Turning a VW T5 into an Adventure Sports Camper Part 1 – Choosing a Van

When I began Live2Flow it became clear I would need a strong four wheeled companion to support me.  It needed to have the capacity to shift a stack of multisport gear, carry me and a number of clients in comfort and ideally also act as my mobile home.  Oh, and I also wanted car like performance, decent fuel economy, good reliability levels and, in a perfect world, something that I would be proud to be seen at the wheel of.  In short, I needed a custom VW T5.

I’m now on the second iteration of the vehicle I affectionately refer to as ‘The Dub’ and wherever I travel people express an interest in how I have adapted the van to my purposes.  Each van was bought as a straightforward VW T5 Panel Van and each custom converted, but now that I am on MkII I have been able to make a few adjustments to the set up based on lessons learnt from MkI and feel that I now have a truly versatile Adventure Sports Camper almost perfect for my needs.

I’ve written three blogs laying out my thoughts on first choosing the right van, then making internal modifications and finally looking at the exterior changes.


Clearly, there are a whole bunch of things that one should consider every time a vehicle is purchased, especially if buying used.  I am not a used van expert but what I want to do is look at a few specification choices that, made at the point of purchase, will have an impact on how well a van can be converted into an Adventure Sports Camper.

Age & Mileage – When looking at used VW T5s you need to reframe your approach to mileage numbers.  The VW T5 has a long life and many people run the vans reliably up to 300k.  I personally bought Dub MkI at 109k and sold it 4 years later at 201k to buy Dub MkII at 103k with a plan to take it through to at least 250k.   Oh, and they hold their value, which is a bad thing when you are looking to buy initially but later becomes a bonus; I lost only about £5k in depreciation during a four year period whilst putting almost 100k miles on Dub MkI.

Tailgate – I would never advocate buying barn doors over a tailgate for a camper van conversion as I think the tailgate offers so much more for an adventure van.  It is a rain shelter, a hanging area, a perfect surface for a bike rack to mount and allows quick and easy access to the full aperture of the rear of the van.

I think the tailgate offers so much more for an adventure van…

Engine – Pick the engine for economy not power as even the most basic engine on a modern T5 is plenty powerful enough to cruise at European motorway speeds.

Body Type – My first van started life as a basic panel van with a factory fitted window in the tailgate, the latest van was a combi with side windows in the back but no window in the tailgate.  Both were easily and cheaply converted to have tinted windows in the tailgate, side door and opposite which I think is the perfect arrangement (full side windows is too much light, in my opinion).  That said, I would choose to have factory fitted tinted windows in the tailgate, side door and opposite if possible.  Tinting is very important for privacy and security and the factory fitted windows are superior to retro fitted as they have partial opening features and the tailgate has a heated rear window function.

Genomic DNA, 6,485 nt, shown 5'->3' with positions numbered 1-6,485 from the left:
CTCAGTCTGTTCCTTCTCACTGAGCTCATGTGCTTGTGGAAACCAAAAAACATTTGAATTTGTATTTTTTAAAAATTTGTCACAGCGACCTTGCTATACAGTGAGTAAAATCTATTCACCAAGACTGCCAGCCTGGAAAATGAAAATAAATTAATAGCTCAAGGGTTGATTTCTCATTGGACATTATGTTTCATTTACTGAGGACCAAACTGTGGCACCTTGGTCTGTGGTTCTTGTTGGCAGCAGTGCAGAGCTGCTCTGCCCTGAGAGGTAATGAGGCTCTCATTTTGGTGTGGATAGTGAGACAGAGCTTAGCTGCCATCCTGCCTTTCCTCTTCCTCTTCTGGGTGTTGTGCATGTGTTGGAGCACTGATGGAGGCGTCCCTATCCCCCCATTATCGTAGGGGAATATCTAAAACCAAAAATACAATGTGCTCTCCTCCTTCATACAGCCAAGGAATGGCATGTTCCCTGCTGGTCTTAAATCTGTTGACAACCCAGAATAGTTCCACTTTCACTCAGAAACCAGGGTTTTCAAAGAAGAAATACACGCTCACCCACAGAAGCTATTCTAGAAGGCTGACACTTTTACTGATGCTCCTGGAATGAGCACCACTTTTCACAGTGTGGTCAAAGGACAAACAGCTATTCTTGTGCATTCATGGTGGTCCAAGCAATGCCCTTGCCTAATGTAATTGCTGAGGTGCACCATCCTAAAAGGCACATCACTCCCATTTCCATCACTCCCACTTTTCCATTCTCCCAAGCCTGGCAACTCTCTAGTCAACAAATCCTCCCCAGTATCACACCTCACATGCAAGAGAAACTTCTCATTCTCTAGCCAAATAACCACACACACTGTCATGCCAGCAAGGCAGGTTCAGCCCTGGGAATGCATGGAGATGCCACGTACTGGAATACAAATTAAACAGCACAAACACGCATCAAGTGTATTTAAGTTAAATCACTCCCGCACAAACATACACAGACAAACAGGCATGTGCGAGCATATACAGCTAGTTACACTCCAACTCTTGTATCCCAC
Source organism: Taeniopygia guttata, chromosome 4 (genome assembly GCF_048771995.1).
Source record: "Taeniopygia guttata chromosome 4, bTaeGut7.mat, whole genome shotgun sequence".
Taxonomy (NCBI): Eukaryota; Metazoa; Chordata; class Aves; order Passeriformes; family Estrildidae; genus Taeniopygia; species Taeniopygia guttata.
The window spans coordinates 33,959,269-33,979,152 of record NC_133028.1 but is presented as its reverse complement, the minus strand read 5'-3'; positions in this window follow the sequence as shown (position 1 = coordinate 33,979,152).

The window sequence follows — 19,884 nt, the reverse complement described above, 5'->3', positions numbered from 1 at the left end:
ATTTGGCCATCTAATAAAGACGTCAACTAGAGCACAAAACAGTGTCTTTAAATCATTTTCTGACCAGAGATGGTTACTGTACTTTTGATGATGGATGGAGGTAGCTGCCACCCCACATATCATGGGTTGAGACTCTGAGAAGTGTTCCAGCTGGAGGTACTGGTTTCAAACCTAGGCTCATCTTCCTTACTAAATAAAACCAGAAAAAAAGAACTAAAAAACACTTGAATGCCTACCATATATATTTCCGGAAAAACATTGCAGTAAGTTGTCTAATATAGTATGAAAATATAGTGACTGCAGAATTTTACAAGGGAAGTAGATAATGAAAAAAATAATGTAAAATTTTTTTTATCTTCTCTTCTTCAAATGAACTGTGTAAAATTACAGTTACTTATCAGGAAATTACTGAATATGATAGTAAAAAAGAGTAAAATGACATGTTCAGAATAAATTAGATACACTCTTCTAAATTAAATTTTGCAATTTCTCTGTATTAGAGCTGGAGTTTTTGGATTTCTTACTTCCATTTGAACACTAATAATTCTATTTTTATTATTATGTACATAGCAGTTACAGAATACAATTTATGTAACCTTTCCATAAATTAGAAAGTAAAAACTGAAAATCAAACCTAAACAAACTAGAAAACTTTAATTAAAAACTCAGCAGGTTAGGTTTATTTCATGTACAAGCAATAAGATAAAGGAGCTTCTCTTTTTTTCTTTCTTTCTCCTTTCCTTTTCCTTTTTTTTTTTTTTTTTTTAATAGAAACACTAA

Aircon – A must in my view and very expensive to retro fit.  Everything from clearing condensation on windows to making the van bearable to be in when it has been parked in the sun in the south of France.  I have my aircon on all year.

Aircon is a must in my view and very expensive to retro fit…

Cruise Control – If you want to cover distance in the van and aspire to explore long motorway miles in Europe, even to and from Scotland, it saves fatigue when driving.  I had mine retrofitted in Dub MkII for less than £200.

Daylight Running Lamps – It is a legal requirement to have your headlights on in some countries and not always obvious which.  Daylight running lamps prevent you from being caught out and stopped.

Factory Fitted Electric Windows – Firstly, I’d advise getting electric windows, especially for euro travel where so often you need to reach across to the passenger side for toll paying etc.  These can cheaply be retrofitted, which is what I did on Dub MkI, but one neat feature of Dub MkII with its factory fitted windows is the ability to raise and lower both windows using the key.  Simple thing, but it is handy to be able to open both windows as you approach the van on a hot day or wake after a night in the van and open both windows to let in fresh air with the push of one button from the comfort of your bed…

Bluetooth – I don’t know what I’d do without being able to seamlessly link my phone to the stereo system! Audiobooks, music streaming, internet radio, podcasts, all on my phone and all keeping me entertained through otherwise mind numbing hours on the motorways.

My subsequent blogs will cover the conversion aspects that can only be addressed after you have your van.

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